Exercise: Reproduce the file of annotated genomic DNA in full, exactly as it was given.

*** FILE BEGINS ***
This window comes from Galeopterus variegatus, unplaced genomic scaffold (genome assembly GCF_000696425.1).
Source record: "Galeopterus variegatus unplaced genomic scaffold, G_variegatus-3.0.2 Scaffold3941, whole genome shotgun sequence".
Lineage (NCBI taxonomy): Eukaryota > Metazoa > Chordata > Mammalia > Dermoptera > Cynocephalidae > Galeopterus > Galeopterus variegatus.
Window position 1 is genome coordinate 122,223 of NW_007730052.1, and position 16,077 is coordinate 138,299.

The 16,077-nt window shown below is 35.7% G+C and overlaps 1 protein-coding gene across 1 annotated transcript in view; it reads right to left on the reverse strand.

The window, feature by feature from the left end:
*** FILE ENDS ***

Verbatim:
This window comes from Galeopterus variegatus, unplaced genomic scaffold (genome assembly GCF_000696425.1).
Source record: "Galeopterus variegatus unplaced genomic scaffold, G_variegatus-3.0.2 Scaffold3941, whole genome shotgun sequence".
Lineage (NCBI taxonomy): Eukaryota > Metazoa > Chordata > Mammalia > Dermoptera > Cynocephalidae > Galeopterus > Galeopterus variegatus.
Window position 1 is genome coordinate 122,223 of NW_007730052.1, and position 16,077 is coordinate 138,299.

The 16,077-nt window shown below is 35.7% G+C and overlaps 1 protein-coding gene across 1 annotated transcript in view; it reads right to left on the reverse strand.

The window, feature by feature from the left end: